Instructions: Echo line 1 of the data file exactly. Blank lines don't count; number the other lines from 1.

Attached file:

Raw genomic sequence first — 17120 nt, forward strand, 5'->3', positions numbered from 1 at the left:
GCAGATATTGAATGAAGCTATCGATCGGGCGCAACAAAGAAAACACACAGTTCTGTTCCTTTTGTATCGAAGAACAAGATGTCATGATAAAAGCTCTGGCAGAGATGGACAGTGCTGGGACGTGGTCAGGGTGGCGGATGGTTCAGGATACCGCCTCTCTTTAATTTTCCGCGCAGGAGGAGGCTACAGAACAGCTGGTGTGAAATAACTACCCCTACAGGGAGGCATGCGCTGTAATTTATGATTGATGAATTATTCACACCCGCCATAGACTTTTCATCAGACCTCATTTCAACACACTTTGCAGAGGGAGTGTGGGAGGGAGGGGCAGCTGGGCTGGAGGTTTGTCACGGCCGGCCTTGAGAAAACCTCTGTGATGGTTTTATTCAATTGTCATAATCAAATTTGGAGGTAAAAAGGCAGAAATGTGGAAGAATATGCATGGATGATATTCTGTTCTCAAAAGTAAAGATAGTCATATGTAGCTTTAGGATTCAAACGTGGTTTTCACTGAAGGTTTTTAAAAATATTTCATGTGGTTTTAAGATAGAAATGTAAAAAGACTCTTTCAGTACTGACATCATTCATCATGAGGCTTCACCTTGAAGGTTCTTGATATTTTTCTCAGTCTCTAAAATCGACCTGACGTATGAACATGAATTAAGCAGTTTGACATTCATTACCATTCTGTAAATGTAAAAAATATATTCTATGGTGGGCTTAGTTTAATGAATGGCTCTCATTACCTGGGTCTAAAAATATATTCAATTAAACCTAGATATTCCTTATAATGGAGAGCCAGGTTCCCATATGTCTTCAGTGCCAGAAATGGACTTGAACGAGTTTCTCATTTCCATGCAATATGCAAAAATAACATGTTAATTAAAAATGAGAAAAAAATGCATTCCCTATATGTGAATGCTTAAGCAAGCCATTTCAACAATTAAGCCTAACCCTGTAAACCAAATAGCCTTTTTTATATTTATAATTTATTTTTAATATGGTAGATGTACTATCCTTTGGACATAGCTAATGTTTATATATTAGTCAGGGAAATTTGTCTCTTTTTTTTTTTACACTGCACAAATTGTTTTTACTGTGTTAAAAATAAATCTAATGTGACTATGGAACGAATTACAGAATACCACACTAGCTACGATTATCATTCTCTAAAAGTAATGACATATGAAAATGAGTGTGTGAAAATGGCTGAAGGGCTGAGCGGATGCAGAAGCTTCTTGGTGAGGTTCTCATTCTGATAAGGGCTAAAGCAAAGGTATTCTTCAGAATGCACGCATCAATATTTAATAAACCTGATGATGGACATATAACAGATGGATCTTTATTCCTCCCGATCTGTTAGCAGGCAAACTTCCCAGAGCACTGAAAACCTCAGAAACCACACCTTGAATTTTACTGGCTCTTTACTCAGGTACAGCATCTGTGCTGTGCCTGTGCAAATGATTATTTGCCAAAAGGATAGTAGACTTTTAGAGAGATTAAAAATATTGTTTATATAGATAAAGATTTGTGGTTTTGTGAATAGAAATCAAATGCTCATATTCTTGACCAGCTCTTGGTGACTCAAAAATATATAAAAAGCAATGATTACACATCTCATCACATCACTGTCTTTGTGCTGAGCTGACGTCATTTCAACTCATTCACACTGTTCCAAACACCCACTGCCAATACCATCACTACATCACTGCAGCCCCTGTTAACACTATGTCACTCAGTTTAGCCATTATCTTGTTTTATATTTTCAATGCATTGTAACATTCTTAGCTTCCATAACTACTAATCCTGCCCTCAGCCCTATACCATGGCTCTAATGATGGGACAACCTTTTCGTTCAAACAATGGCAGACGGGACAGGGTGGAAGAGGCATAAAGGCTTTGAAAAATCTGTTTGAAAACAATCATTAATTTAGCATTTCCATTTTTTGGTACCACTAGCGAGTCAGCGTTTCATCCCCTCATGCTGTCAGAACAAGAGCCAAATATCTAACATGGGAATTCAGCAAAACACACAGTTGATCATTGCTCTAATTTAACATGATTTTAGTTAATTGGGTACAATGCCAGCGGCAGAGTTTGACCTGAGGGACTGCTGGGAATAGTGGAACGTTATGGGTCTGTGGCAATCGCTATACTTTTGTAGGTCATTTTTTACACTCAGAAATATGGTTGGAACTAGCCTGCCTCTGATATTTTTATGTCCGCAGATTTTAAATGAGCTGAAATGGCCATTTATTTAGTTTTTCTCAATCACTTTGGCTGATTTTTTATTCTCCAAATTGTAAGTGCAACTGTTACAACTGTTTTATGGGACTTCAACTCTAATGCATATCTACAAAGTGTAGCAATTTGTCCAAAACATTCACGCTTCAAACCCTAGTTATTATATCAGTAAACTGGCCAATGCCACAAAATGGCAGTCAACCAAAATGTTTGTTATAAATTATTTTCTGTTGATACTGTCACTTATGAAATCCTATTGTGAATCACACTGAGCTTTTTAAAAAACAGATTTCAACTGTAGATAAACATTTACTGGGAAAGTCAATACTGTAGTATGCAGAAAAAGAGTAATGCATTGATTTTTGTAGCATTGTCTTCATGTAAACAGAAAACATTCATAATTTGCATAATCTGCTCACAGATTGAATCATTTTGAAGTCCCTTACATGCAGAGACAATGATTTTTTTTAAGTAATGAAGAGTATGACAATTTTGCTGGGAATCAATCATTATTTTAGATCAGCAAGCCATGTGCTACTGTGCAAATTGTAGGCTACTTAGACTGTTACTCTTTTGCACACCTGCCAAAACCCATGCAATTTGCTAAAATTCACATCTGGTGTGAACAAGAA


Raw genomic sequence first — 17120 nt, forward strand, 5'->3', positions numbered from 1 at the left: